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1. Introduction

In this quick tutorial, we're going to explore different ways to find the data type in Groovy.

Actually, it's different depending on what we're doing:

  • First, we'll look at what to do for primitives
  • Then, we'll see how collections bring some unique challenges
  • And finally, we'll look at objects and class variables

2. Primitive Types

Groovy supports the same number of primitive types as Java. We can find the data type of primitives in three ways.

To begin, let's imagine we have multiple representations of a person's age.

First of all, let's start with the instanceof operator:

@Test
public void givenWhenParameterTypeIsInteger_thenReturnTrue() {
    Person personObj = new Person(10)
    Assert.assertTrue(personObj.ageAsInt instanceof Integer);
}

instanceof is a binary operator that we can use to check if an object is an instance of a given type. It returns true if the object is an instance of that particular type and false otherwise.

Also, Groovy 3 adds the new !instanceof operator. It returns true if the object is not an instance of a type and false otherwise.

Then, we can also use the getClass() method from the Object class. It returns the runtime class of an instance:

@Test
public void givenWhenParameterTypeIsDouble_thenReturnTrue() {
    Person personObj = new Person(10.0)
    Assert.assertTrue((personObj.ageAsDouble).getClass() == Double)
}

Lastly, let's apply the .class operator to find the data type:

@Test
public void givenWhenParameterTypeIsString_thenReturnTrue() {
    Person personObj = new Person("10 years")
    Assert.assertTrue(personObj.ageAsString.class == String)
}

Similarly, we can find the data type of any primitive type.

3. Collections

Groovy provides support for various collection types.

Let's define a simple list in Groovy:

@Test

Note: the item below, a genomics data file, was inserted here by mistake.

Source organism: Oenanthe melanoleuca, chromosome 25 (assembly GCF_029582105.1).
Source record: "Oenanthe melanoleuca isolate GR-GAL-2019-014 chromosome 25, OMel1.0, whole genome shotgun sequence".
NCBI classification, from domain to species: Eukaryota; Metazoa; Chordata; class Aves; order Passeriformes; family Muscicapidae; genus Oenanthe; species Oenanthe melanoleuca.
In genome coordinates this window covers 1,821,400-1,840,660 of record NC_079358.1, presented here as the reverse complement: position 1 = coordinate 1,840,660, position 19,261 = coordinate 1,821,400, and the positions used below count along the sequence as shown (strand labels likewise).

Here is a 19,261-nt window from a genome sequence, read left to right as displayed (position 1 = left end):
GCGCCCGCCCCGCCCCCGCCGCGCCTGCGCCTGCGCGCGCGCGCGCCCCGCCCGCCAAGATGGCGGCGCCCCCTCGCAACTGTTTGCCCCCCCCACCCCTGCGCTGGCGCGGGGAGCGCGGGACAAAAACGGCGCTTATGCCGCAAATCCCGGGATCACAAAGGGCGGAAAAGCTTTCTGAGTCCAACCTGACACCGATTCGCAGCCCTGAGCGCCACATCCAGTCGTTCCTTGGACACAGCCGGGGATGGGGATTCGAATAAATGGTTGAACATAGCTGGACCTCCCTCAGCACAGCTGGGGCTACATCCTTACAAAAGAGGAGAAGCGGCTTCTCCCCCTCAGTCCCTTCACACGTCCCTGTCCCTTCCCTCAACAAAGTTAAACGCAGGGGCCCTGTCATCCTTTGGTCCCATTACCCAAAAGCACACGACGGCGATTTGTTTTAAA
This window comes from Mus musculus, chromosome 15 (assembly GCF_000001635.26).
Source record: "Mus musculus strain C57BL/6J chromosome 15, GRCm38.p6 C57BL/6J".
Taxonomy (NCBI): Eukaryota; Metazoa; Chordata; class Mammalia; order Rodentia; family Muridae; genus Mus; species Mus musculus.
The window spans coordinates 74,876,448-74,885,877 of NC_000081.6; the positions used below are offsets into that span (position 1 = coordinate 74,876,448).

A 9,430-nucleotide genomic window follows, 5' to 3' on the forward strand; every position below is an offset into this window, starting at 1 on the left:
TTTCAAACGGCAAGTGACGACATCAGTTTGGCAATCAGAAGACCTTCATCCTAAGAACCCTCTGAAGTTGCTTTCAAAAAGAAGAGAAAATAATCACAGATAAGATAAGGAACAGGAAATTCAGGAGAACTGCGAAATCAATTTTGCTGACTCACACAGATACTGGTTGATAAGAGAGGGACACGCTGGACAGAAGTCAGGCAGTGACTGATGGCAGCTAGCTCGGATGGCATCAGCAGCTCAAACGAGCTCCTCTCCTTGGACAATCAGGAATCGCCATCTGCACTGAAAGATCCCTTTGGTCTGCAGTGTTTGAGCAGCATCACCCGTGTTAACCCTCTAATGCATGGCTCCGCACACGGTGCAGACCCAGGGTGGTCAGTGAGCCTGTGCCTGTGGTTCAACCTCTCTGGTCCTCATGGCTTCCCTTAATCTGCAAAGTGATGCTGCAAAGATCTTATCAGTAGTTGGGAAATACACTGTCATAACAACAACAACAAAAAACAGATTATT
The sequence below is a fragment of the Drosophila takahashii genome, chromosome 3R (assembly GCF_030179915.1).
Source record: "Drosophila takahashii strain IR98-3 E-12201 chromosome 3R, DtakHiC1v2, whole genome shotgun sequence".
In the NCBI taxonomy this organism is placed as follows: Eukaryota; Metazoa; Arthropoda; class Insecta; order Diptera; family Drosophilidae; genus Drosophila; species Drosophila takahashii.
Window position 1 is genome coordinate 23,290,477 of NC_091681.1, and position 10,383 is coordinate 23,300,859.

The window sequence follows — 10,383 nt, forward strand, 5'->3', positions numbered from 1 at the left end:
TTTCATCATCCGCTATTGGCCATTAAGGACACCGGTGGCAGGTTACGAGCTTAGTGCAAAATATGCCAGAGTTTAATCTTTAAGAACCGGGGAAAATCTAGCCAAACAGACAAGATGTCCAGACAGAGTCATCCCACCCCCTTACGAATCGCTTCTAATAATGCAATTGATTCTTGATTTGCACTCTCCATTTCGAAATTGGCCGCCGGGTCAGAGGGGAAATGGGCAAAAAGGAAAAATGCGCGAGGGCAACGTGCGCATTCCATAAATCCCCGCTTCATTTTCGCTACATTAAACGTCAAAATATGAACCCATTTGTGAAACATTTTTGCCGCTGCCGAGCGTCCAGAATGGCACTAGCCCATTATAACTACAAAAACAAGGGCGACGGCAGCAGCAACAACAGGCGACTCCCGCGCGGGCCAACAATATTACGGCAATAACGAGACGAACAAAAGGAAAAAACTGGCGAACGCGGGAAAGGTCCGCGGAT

public void givenGroovyList_WhenFindClassName_thenReturnTrue() {
    def ageList = ['ageAsString','ageAsDouble', 10]
    Assert.assertTrue(ageList.class == ArrayList)
    Assert.assertTrue(ageList.getClass() == ArrayList)
}

But on maps, the .class operator cannot be applied:

@Test
public void givenGrooyMap_WhenFindClassName_thenReturnTrue() {
    def ageMap = [ageAsString: '10 years', ageAsDouble: 10.0]
    Assert.assertFalse(ageMap.class == LinkedHashMap)
}

In the above code snippet, ageMap.class will try to retrieve the value of the key class from the given map. For maps, it is recommended to apply getClass() than .class.

4. Objects & Class Variables

In the above sections, we used various strategies to find the data type of primitives and collections.

To see how class variables work, let’s suppose we have a class Person:

@Test
public void givenClassName_WhenParameterIsInteger_thenReturnTrue() {
    Assert.assertTrue(Person.class.getDeclaredField('ageAsInt').type == int.class)
}

Remember that the getDeclaredField() returns all the fields of a certain class.

We can find the type of any object using instanceof, getClass() and .class operators:

@Test
public void givenWhenObjectIsInstanceOfType_thenReturnTrue() {
    Person personObj = new Person()
    Assert.assertTrue(personObj instanceof Person)
}

Moreover, we can also use the Groovy membership operator in:

@Test
public void givenWhenInstanceIsOfSubtype_thenReturnTrue() {
    Student studentObj = new Student()
    Assert.assertTrue(studentObj in Person)
}

5. Conclusion

In this short article, we saw how to find the data type in Groovy. By comparison, the getClass() method is safer than .class operator. We also discussed the working of in operator along with instanceof operator. Additionally, we learned how to get all the fields of a class and apply the .type operator.

As always, all the code snippets can be found over on GitHub.

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